A cashless reality grows one step closer

author-avatar By
on August 04, 2020
A cashless reality grows one step closer

Photo by Christiann Koepke on Unsplash

Nearly two thirds of Australians use card payments for everything where possible, new research reveals.

A bi-weekly 'COVID-19 Barometer' survey by Toluna reveals 62% of Australians are now using card payments for everything where possible.

In a survey of 1,091 respondents, 60% also said they are 'very comfortable' with managing their financial services online, while 38% also said they are happy to get advice from financial institutions either online or via video.

Toluna's Australia and New Zealand business director Stephen Walker said there will be a more pronounced shift to card/cashless payments in the future.

"With many consumers preferring the convenience of digital payments, both retailers and financial institutions must closely monitor evolving consumer perceptions and habits and adjust their services accordingly to ensure shoppers have access to a number of payment options at their fingertips," he said.

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            Rates based on a savings balance of $10,000. Sorted by total interest rate. Refer to providers' websites for bonus rate conditions. Note that the base rate will apply once the introductory term has passed. Rates correct as of May 29, 2022. View disclaimer.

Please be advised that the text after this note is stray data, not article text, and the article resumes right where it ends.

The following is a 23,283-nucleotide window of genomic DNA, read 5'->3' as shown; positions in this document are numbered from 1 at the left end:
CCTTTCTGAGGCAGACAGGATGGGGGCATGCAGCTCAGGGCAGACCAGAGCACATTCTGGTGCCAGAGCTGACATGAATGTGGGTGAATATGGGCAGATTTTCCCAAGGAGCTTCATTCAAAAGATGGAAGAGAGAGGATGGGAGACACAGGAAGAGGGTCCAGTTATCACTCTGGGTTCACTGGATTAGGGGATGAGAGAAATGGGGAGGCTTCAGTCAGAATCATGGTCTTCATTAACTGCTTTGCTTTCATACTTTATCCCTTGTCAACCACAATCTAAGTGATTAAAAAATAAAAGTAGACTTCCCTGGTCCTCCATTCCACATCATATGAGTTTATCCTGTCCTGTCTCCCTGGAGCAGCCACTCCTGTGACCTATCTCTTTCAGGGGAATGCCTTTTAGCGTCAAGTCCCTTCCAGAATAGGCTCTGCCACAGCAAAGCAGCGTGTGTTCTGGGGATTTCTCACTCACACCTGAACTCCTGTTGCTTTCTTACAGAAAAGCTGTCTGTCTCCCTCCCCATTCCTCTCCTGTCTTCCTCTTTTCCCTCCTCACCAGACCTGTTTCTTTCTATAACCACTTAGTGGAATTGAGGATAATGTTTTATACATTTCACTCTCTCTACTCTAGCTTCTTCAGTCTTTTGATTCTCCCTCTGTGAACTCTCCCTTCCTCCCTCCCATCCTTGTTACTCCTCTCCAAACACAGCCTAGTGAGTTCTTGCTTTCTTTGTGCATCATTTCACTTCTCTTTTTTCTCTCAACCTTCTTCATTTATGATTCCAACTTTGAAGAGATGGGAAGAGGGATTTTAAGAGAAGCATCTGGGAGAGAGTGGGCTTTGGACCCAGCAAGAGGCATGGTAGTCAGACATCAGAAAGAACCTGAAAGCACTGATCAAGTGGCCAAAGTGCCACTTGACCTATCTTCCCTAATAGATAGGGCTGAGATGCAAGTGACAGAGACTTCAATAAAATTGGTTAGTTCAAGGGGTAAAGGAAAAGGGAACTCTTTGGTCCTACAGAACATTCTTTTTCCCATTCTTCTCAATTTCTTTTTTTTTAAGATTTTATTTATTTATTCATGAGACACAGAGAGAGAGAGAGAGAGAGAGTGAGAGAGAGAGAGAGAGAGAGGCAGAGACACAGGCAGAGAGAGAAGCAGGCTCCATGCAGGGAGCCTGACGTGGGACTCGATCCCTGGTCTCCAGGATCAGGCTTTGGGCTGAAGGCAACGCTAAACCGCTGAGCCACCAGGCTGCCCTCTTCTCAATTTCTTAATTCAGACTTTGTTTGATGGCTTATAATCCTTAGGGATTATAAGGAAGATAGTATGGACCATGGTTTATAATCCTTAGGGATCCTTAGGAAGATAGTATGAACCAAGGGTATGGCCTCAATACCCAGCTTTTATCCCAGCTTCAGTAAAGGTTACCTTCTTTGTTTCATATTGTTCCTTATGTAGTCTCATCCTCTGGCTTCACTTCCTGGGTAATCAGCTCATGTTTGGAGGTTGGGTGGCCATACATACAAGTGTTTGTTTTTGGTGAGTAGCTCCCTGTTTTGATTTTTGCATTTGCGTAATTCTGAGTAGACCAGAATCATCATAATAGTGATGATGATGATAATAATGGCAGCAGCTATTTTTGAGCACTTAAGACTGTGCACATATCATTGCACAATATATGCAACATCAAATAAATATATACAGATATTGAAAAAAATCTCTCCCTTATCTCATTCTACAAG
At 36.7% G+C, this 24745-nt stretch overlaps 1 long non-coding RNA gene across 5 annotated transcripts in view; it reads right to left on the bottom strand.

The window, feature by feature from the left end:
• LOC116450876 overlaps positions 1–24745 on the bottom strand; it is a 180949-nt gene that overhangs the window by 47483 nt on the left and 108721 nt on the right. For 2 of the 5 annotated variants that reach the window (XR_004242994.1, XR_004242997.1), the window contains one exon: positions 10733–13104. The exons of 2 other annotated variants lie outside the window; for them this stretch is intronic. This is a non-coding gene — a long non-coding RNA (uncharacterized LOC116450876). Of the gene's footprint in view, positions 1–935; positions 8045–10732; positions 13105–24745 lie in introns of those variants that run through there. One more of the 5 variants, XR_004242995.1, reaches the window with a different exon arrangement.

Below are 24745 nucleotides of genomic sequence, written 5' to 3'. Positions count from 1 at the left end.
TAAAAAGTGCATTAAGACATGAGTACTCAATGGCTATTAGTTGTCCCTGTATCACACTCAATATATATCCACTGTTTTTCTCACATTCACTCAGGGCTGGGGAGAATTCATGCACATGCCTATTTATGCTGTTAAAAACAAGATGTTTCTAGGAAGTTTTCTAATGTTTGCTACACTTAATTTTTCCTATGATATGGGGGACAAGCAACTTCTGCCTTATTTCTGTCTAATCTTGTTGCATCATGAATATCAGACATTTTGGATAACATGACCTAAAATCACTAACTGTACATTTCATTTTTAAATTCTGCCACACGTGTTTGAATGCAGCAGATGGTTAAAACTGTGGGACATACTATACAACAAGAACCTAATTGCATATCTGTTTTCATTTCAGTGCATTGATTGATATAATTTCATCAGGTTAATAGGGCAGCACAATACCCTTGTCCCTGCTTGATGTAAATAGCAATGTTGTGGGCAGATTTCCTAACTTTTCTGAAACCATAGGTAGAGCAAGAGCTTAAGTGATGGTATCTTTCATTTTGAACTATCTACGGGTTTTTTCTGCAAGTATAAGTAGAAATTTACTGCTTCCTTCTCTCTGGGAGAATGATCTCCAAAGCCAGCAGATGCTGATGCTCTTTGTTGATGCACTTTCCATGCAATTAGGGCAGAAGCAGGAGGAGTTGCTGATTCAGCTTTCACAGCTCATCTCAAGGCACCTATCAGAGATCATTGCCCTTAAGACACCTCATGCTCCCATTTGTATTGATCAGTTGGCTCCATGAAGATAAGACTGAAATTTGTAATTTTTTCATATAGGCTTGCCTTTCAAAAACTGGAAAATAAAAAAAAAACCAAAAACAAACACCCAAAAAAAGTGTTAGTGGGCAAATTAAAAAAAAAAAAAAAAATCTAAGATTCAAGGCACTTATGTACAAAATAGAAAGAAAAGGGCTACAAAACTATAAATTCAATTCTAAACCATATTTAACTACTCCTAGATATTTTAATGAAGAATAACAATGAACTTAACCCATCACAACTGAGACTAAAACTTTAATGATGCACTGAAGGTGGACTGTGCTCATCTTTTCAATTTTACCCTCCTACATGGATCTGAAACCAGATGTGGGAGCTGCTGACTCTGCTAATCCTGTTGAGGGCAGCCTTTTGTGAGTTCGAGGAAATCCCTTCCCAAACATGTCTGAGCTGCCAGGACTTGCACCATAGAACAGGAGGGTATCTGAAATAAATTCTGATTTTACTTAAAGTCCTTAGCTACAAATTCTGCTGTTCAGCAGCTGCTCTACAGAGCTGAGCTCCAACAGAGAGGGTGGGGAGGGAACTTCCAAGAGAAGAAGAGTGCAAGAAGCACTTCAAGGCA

These findings also coincide with a survey of 1,957 respondents released by JD Power, which found 27% of Australians will use branches less often even if in-person interactions are safe.

            This figure is up from 20% two months ago.

            Nearly a third (31%) say they avoid cash due to fear it may spread COVID-19, even though the World Health Organisation has said cash poses no greater risk than other surfaces.

            A quarter of respondents are also using ATMs less often, while a quarter are also using mobile payments such as Apple Pay and Samsung Pay 'more often'.

            First-time mobile banking use has also risen, according to JD Power's heading banking and payments intelligence Bronwyn Gill.

            "Australians are increasingly receptive to mobile and online banking compared with at the start of the pandemic,” she said.

            “As social distancing continues, there has been an increase in first time mobile and online users, and greater frequency of use.”

            JD Power's survey was conducted from 24 June to 13 July.

            Both of these surveys' findings are corroborated by Reserve Bank data that reveals Australians are ditching cash, with ATM withdrawals down by more than half compared to a year ago.


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            author-avatar
            Harrison is Savings.com.au's Assistant Editor. Prior to joining Savings in January 2020, he worked for some of Australia's largest comparison sites and media organisations. With a keen interest in the economy, housing policy, and personal finance, Harrison strives to deliver and edit news and guides that are engaging, thought-provoking, and simple to read.

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